More immediately interesting is Edgar Wright's The World's End — the third and theoretically final comedy starring Simon Pegg and Nick Frost. This time the comedic duo are part of a group of friends trying to recreate a pub crawl — set to conclude at a pub called The World's End — from 20 years ago, only to find themselves embroiled in fighting off what appears to be an alien invasion. Now, this comes to us with absolutely great reviews. It also comes with the incredible pedigree of its predecessors — Shaun of the Dead (2004) and Hot Fuzz (2007). But I have to be honest, I'm a little wary of the alien invasion aspect. I'm hoping there's more than that or that that almost doesn't matter. In any case, I'm officially cautiously jazzed and will be there on Friday to find out.
Bringing up the rear is a highly-touted horror picture of the "home invasion" variety — You're Next — but with, we are promised, a twist. This is another of those movies that is being said to "reinvent the horror film." I've heard that before and it hasn't been true yet. I'm betting it's not true here either. This is a little indie from Adam Wingard, who's been around the festival circuit for a while. He's apparently a bit like Ti West (who plays a role in this). Lionsgate picked the film up (it was apparently made a couple of years ago). Positive reviews on horror movies don't always — or often — mean much, but how can any self-respecting genre fan not respond to JohnDeFore (in The Hollywood Reporter) calling it, "A nasty little slasher film that starts poorly but gets better once most of the cast has been butchered"? My friend Luke Y. Thompson (with whom I don't always agree by any means) makes a pretty good case for the film. I'm checking it out.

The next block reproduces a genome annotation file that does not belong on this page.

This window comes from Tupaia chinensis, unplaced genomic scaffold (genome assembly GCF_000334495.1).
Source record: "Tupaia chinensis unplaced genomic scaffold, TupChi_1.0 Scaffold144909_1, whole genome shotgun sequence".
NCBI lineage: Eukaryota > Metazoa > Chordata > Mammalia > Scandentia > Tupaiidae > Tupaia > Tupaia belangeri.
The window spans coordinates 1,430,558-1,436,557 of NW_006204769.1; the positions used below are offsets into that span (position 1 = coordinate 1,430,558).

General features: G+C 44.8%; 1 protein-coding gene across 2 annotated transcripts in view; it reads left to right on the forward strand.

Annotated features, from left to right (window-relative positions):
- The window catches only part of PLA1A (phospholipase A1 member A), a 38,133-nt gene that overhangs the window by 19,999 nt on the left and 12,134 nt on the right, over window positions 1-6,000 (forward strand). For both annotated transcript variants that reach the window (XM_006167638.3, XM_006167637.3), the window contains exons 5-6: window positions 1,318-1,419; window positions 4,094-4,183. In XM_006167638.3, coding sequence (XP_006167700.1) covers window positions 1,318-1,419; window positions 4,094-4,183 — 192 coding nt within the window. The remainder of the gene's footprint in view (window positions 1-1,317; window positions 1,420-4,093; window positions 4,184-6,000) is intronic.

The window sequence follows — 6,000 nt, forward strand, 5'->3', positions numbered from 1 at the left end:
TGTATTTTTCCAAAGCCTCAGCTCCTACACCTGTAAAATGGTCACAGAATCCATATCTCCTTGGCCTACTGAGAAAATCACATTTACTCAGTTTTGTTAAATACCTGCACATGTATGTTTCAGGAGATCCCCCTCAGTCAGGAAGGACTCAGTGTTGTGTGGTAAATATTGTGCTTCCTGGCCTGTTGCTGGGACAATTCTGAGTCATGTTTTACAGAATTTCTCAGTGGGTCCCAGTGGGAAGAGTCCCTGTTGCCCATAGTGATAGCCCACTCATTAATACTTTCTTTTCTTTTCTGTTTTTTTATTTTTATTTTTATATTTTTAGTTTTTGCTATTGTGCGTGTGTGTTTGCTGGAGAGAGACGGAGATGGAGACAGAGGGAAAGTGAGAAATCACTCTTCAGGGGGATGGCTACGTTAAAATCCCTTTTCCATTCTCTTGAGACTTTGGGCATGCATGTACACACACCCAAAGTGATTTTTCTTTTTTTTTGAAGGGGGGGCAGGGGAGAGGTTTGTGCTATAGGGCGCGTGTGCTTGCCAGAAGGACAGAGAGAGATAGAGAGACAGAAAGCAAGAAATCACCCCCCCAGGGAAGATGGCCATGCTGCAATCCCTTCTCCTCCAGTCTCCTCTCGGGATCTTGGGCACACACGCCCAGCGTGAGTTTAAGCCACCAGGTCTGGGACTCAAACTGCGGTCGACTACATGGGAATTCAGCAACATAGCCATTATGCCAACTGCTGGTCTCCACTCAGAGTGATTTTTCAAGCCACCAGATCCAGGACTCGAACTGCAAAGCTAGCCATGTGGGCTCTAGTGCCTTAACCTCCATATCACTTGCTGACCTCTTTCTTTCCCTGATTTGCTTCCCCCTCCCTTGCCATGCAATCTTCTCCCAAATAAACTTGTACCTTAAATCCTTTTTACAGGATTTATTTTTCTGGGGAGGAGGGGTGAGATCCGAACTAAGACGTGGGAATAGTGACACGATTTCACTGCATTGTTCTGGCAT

What do we lose art-wise this week? Well, nothing. The Fine Arts is splitting 20 Feet from Stardom and The Way, Way Back, but that's it.
First of all, there's this month's Asheville Film Society Budget Big Screen offering of Roman Polanski's Chinatown (1974), which plays on Wed., Aug. 21 at 7:30 p.m. at The Carolina. Polanski turned 80 on Sunday (which terrifies me, since I can remember when he was an up-and-coming filmmaker) and few things could better mark the event than showing what is easily his most popular film — and the one that many consider to be his best. Is it? I'm not about to commit to that, but it's certainly his most iconic. It's also iconic for Jack Nicholson and Faye Dunaway, who have rarely been better than they are here — and to see it on the big screen with its gorgeous period detail as it was intended is even better. (Admission is $5 for AFS members and $7 for the general public.)